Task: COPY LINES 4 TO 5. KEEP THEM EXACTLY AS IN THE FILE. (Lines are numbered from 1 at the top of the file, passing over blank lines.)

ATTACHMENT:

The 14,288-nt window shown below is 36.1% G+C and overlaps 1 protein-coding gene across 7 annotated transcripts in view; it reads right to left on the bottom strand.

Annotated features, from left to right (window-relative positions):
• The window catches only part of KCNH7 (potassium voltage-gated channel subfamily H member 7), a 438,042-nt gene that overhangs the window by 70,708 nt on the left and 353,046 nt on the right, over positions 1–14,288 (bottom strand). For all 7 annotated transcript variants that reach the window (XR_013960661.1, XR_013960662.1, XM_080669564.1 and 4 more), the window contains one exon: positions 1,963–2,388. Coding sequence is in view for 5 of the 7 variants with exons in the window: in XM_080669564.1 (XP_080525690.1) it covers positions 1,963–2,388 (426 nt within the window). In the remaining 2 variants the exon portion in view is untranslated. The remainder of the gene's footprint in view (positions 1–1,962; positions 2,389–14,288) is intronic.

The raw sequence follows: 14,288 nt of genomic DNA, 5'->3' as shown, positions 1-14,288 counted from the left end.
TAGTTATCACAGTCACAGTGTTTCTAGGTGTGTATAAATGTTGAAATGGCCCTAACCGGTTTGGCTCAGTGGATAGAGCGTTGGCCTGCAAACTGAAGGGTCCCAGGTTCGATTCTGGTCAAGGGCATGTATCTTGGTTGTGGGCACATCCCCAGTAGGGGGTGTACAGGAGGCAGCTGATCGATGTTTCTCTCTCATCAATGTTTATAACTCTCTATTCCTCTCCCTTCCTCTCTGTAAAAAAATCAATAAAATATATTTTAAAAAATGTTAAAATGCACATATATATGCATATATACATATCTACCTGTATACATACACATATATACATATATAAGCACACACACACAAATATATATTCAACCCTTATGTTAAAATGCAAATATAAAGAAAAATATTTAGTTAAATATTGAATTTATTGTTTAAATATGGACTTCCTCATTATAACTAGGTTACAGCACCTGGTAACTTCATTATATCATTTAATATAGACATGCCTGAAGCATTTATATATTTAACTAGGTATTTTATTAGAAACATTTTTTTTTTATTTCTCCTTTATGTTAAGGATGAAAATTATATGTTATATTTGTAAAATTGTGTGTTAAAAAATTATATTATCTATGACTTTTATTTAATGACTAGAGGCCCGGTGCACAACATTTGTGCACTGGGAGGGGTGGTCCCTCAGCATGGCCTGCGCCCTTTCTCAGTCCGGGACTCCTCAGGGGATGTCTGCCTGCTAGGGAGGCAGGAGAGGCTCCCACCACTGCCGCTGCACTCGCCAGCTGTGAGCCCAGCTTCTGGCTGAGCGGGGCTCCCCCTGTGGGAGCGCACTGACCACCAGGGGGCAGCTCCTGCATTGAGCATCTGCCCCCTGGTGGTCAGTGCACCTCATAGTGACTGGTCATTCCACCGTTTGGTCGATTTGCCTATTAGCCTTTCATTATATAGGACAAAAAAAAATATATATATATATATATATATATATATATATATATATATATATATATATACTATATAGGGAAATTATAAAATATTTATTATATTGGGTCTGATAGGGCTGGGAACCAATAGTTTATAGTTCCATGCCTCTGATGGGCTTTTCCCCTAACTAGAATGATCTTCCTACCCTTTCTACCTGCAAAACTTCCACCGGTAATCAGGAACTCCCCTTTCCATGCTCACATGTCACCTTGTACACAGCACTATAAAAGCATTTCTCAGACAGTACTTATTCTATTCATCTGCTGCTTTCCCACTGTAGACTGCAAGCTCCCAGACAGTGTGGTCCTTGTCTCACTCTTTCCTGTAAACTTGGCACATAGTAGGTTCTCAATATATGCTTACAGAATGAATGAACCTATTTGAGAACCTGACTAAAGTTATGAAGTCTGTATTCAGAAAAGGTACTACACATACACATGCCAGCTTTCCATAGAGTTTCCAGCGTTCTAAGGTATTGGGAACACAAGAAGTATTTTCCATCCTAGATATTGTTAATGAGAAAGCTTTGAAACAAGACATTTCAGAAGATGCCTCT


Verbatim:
The raw sequence follows: 14,288 nt of genomic DNA, 5'->3' as shown, positions 1-14,288 counted from the left end.
TAGTTATCACAGTCACAGTGTTTCTAGGTGTGTATAAATGTTGAAATGGCCCTAACCGGTTTGGCTCAGTGGATAGAGCGTTGGCCTGCAAACTGAAGGGTCCCAGGTTCGATTCTGGTCAAGGGCATGTATCTTGGTTGTGGGCACATCCCCAGTAGGGGGTGTACAGGAGGCAGCTGATCGATGTTTCTCTCTCATCAATGTTTATAACTCTCTATTCCTCTCCCTTCCTCTCTGTAAAAAAATCAATAAAATATATTTTAAAAAATGTTAAAATGCACATATATATGCATATATACATATCTACCTGTATACATACACATATATACATATATAAGCACACACACACAAATATATATTCAACCCTTATGTTAAAATGCAAATATAAAGAAAAATATTTAGTTAAATATTGAATTTATTGTTTAAATATGGACTTCCTCATTATAACTAGGTTACAGCACCTGGTAACTTCATTATATCATTTAATATAGACATGCCTGAAGCATTTATATATTTAACTAGGTATTTTATTAGAAACATTTTTTTTTTATTTCTCCTTTATGTTAAGGATGAAAATTATATGTTATATTTGTAAAATTGTGTGTTAAAAAATTATATTATCTATGACTTTTATTTAATGACTAGAGGCCCGGTGCACAACATTTGTGCACTGGGAGGGGTGGTCCCTCAGCATGGCCTGCGCCCTTTCTCAGTCCGGGACTCCTCAGGGGATGTCTGCCTGCTAGGGAGGCAGGAGAGGCTCCCACCACTGCCGCTGCACTCGCCAGCTGTGAGCCCAGCTTCTGGCTGAGCGGGGCTCCCCCTGTGGGAGCGCACTGACCACCAGGGGGCAGCTCCTGCATTGAGCATCTGCCCCCTGGTGGTCAGTGCACCTCATAGTGACTGGTCATTCCACCGTTTGGTCGATTTGCCTATTAGCCTTTCATTATATAGGACAAAAAAAAATATATATATATATATATATATATATATATATATATATATATATATATATACTATATAGGGAAATTATAAAATATTTATTATATTGGGTCTGATAGGGCTGGGAACCAATAGTTTATAGTTCCATGCCTCTGATGGGCTTTTCCCCTAACTAGAATGATCTTCCTACCCTTTCTACCTGCAAAACTTCCACCGGTAATCAGGAACTCCCCTTTCCATGCTCACATGTCACCTTGTACACAGCACTATAAAAGCATTTCTCAGACAGTACTTATTCTATTCATCTGCTGCTTTCCCACTGTAGACTGCAAGCTCCCAGACAGTGTGGTCCTTGTCTCACTCTTTCCTGTAAACTTGGCACATAGTAGGTTCTCAATATATGCTTACAGAATGAATGAACCTATTTGAGAACCTGACTAAAGTTATGAAGTCTGTATTCAGAAAAGGTACTACACATACACATGCCAGCTTTCCATAGAGTTTCCAGCGTTCTAAGGTATTGGGAACACAAGAAGTATTTTCCATCCTAGATATTGTTAATGAGAAAGCTTTGAAACAAGACATTTCAGAAGATGCCTCT